During the past couple of years, I haven’t had any time to pull together the expansive lists of links to recommended reading that I used to post here regularly. This situation may continue for some time. But in honor of the current Halloween holiday, here are some recently published items about horror pop culture, monsters, and the supernatural that are worth looking at.
These accidents of nature were known as “prodigies.” A non-exhaustive list might include floods; rains of blood or body parts; miscarriages, human and animal; volcanic eruptions and earthquakes; comets, eclipses, and conjunctions of the planets; apparitions of armies in the sky; and beached whales. What united this Borgesian collection was its strangeness. Each of these phenomena departed from the ‘norm’, but not enough to be considered a true miracle. They occupied a middle ground between natural and supernatural: the preternatural.
In theory, prodigies could be explained by natural causes. But in creating them, nature wasn’t tending to business as usual. This strange, quirky, slippery realm, the realm of the monstrous, fulfilled a human need to see the moral order reflected in the non-human domain. Prodigies allowed humans to see their own desires, fears and political judgments woven into the fabric of nature itself. In a secularised form, this impulse is still with us today.
One would like to believe that journalists have enough common sense not to believe in ghosts. But in the 1970s, American culture was awash in superstition. It was a time rather like our own, filled with economic and political instability. The Lutz family’s press conference took place 18 months after Watergate had forced Richard Nixon to resign the presidency and the onslaught of upsetting news had led everyone to question conventional facts and truth. It was unclear whether the stable laws of the universe still held.
Anger and fear were everywhere, and often enough, they bloomed into outright delusions. Couple that with the remnants of the New Age philosophies of the 1960s, shake in a little bit of good old American folklore, and you got something like what the Lutz family’s story would eventually be: The Amityville Horror, a story that would inspire several books and more than half a dozen films, spanning from the 1979 original blockbuster starring James Brolin and Margot Kidder, to the rather poorly-reviewed, middling effort released just this past October 12, called Amityville: The Awakening, starring Jennifer Jason Leigh and Bella Thorne.
Though a lucrative and ubiquitous emblem of American mythology, it’s telling how dull the story actually is, when summarized . . .
2017: The Year That Horror Saved Hollywood (The Week)
Hollywood is facing crisis on multiple fronts: the allegations against Harvey Weinstein are shedding light on a trade plagued by sexual harassment and gender inequality, cord-cutting and streaming platforms are upsetting the regular order, and the movies are struggling through yet another dismal year at the box office. If there’s a silver lining in any of that for America’s film industry, it’s that the horror genre is still plugging merrily along, seemingly immune to the financial troubles that have befallen most studios. As the rest of Hollywood flounders in 2017, horror is in the midst of its highest-grossing year ever. On the backs of huge hits like It and Get Out, the horror genre has combined for a record $733.5 million in the US this year, according to box office data compiled by the New York Times. The year has proven that horror films are more than just cheaply made movies for niche audiences and can still cross into the mainstream to become bona fide successes.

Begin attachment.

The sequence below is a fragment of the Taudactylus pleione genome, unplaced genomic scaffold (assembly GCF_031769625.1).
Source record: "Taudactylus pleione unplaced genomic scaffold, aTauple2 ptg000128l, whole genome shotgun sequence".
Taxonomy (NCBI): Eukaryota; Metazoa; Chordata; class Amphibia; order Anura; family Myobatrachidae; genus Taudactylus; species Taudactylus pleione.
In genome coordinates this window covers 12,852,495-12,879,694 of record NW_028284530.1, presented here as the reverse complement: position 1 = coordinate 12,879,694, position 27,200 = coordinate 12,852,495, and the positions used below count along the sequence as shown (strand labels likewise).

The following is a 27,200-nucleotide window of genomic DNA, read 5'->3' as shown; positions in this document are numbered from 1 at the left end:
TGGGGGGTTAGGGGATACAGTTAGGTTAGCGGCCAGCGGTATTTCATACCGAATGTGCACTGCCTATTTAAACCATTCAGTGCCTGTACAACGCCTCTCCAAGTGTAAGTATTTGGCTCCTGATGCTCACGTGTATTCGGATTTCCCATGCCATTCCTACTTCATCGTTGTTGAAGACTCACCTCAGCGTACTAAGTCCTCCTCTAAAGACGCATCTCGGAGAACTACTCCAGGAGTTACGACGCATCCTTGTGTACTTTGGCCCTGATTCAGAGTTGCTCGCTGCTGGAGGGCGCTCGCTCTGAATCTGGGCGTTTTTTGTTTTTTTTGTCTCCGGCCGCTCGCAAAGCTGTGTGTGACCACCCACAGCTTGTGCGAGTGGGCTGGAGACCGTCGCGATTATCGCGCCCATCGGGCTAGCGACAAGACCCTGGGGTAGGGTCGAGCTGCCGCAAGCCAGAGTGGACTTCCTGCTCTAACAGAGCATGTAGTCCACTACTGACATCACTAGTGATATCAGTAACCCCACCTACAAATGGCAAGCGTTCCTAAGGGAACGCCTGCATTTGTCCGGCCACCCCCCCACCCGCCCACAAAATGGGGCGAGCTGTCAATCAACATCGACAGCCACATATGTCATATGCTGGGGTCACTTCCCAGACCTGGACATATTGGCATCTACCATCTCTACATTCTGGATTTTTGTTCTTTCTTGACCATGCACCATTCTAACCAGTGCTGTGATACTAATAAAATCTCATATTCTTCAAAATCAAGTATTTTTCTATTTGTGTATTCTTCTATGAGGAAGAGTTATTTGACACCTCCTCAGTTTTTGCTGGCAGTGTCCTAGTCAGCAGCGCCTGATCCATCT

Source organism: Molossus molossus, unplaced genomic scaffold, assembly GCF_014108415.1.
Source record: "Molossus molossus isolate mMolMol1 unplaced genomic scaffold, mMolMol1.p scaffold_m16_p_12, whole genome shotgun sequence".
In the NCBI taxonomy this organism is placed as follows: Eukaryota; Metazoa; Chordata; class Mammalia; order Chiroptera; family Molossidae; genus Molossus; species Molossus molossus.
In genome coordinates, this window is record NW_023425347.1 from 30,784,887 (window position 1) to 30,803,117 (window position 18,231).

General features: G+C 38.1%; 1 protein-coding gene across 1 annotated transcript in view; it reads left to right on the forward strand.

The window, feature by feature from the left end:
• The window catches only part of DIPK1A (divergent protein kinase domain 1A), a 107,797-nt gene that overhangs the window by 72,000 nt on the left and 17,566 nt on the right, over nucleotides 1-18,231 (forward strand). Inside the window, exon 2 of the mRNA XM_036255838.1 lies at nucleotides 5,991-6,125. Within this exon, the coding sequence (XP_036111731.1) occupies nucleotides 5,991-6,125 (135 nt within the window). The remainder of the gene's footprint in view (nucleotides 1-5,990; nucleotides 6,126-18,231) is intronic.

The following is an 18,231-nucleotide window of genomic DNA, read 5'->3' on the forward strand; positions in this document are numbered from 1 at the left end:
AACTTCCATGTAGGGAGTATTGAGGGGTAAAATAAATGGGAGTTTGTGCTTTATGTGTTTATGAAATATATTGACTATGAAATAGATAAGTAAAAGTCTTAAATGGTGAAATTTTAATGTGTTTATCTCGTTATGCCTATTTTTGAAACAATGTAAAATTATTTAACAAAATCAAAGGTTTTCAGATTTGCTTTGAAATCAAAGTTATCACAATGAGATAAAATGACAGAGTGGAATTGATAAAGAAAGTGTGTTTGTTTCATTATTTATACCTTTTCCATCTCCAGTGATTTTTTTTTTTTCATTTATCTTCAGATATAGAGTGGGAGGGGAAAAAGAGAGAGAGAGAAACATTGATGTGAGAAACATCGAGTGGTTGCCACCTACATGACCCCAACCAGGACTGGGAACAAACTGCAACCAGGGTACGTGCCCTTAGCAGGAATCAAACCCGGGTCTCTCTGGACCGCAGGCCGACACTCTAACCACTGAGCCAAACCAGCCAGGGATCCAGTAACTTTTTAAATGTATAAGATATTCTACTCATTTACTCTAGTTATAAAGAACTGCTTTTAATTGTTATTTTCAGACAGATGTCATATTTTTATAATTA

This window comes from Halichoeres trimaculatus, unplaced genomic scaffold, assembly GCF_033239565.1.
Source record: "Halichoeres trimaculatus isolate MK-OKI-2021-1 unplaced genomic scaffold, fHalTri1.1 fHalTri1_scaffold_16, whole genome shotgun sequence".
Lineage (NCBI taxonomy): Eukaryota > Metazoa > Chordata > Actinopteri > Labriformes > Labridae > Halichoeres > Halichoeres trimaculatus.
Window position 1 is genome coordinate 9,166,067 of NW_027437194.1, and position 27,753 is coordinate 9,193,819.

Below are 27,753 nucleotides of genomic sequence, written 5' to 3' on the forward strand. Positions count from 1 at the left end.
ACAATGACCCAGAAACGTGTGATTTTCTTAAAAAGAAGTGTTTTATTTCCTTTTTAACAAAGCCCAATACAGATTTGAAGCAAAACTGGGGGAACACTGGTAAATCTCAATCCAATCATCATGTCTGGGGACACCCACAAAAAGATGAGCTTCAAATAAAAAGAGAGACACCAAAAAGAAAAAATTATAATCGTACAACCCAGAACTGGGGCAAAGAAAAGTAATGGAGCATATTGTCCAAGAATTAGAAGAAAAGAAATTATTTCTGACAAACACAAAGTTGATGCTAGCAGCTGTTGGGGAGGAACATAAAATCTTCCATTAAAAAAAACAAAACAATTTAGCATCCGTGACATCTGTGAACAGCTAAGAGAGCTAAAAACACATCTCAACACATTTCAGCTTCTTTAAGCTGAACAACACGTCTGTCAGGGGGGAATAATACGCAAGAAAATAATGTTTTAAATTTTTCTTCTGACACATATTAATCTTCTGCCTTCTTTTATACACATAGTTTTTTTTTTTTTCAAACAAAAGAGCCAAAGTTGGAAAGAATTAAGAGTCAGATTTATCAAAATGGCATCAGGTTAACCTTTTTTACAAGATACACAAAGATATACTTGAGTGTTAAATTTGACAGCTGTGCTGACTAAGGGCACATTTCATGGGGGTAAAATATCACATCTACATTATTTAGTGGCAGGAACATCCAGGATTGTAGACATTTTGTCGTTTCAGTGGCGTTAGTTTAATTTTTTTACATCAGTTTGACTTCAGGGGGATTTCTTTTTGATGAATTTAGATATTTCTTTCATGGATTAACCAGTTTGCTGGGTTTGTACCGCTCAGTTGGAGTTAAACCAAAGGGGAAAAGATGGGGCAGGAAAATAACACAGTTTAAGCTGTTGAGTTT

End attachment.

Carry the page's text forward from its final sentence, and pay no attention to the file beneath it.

How Horror TV Embraced Our Demons (The Week)
Where The Walking Dead does connect to Channel Zero and American Horror Story though is in its overriding sense of despair. Every time the heroes seem to be making progress, their egos lead them to blunder into some catastrophic error that destroys nearly everything they’ve built. This is a case of a long-form serialized TV show deriving a thematic angle from an economic necessity. To keep this successful show going, the story has to keep dead-ending and resetting. Fans waiting to see anything like hope in The Walking Dead are going to have to wait for viewership to completely crater. But while that nihilism can be unsatisfying to the audience, it’s also fascinating as a statement of where we are right now as a society. The phenomenal success of The Walking Dead and American Horror Story mean that week after week we’re gazing into an abyss, willingly. Perhaps we’re searching for clues to how to survive it.
Retro Retail: Classic Monsters of Marvel Comics (Inside the Magic) (This article is rather sumptuously illustrated with classic Marvel horror images)
While classic monsters may find their fame from films in the Universal Studios Classic Monster movies of the 1930’s, 40’s and 50’s, they’ve also haunted the pages of the Marvel Comics universe. With revised backstories and sometimes intertwined story lines, these Marvel monsters made multiple appearances in the 1970’s, both under their own titles and as team-ups (or villains for) various Marvel super heroes.
Why We’ll Always Be Obsessed with — and Afraid of — Monsters (PBS News Hour)
Fear continues to saturate our lives: fear of nuclear destruction, fear of climate change, fear of the subversive, and fear of foreigners. But a Rolling Stone article about our “age of fear” notes that most Americans are living “in the safest place at the safest time in human history” . . . .